I needed to remove the CD tray that is directly underneath the radio to accommodate the VW cup holder and knockout trim piece. In order to get access to the screws that secure it, I had to remove the radio. On this car, it is very easy to take out the radio. There are four Phillips screws (two above the radio and two below it). Take these four screws out and pull the radio unit out towards you. The CD holder is screwed to the radio frame with four Phillips screws (two on each side). Remove these four screws and take the CD holder out and set it aside.

At this point, you can put the radio back in if you like. It is easier to work on when you have it out, but not absolutely necessary.

Step 5: Fit Your VW Cup Holder and Install Mounting Hardware

This step could be as simple as just sliding the VW cup holder assembly into your dash, or you may require some sort of mounting hardware to secure it in place. Again, it just depends on the design of your particular car.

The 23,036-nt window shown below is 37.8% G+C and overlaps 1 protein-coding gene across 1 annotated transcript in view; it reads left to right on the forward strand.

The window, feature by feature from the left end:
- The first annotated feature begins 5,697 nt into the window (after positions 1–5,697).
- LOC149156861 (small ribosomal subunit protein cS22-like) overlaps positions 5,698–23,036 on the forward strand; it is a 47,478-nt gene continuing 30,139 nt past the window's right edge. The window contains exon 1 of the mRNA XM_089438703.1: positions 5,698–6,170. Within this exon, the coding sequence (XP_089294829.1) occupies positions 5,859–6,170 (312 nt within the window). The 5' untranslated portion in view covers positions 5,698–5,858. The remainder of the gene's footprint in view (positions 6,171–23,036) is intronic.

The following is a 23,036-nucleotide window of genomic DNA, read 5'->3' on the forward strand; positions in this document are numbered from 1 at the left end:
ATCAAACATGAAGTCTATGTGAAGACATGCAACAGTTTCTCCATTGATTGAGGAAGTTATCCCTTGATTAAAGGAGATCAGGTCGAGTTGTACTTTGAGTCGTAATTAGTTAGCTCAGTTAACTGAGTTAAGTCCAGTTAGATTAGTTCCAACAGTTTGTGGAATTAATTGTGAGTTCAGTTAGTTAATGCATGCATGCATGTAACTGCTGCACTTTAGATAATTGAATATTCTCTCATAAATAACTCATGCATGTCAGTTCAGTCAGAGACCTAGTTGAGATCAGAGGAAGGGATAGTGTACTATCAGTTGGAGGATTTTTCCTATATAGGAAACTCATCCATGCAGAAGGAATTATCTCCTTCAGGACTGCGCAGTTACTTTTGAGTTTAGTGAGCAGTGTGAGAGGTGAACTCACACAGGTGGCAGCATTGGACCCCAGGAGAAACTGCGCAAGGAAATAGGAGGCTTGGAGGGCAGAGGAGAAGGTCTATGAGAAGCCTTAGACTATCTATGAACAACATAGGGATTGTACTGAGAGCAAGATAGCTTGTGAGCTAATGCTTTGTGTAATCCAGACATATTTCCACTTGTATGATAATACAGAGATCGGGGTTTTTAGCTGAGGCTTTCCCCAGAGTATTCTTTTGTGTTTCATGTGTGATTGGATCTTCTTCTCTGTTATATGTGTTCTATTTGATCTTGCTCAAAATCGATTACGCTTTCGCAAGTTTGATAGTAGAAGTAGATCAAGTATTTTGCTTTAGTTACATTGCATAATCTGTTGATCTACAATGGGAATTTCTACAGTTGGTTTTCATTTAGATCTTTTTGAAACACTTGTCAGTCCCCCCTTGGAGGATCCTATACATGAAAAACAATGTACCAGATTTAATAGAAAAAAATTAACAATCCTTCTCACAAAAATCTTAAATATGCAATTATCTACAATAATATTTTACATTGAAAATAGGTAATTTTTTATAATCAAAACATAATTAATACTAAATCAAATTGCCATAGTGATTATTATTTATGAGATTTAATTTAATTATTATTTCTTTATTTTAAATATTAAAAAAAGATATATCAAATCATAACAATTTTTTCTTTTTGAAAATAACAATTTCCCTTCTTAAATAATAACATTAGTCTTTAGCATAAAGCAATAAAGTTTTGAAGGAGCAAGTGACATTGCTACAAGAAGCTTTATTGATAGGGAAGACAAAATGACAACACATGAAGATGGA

In order to accurately gauge what type of hardware I would need and where I would have to install it, I first just held the cup holder assembly in the spot where I wanted it and checked if there were any mounting holes nearby in the radio frame that I could attach hardware to. I found a few. 

After mulling it over in my head, I decided that the simplest solution would be the best. I had some small 'L' brackets in my parts bin and figured that by attaching four of them, I could create a simple shelf for the cup holder to sit on.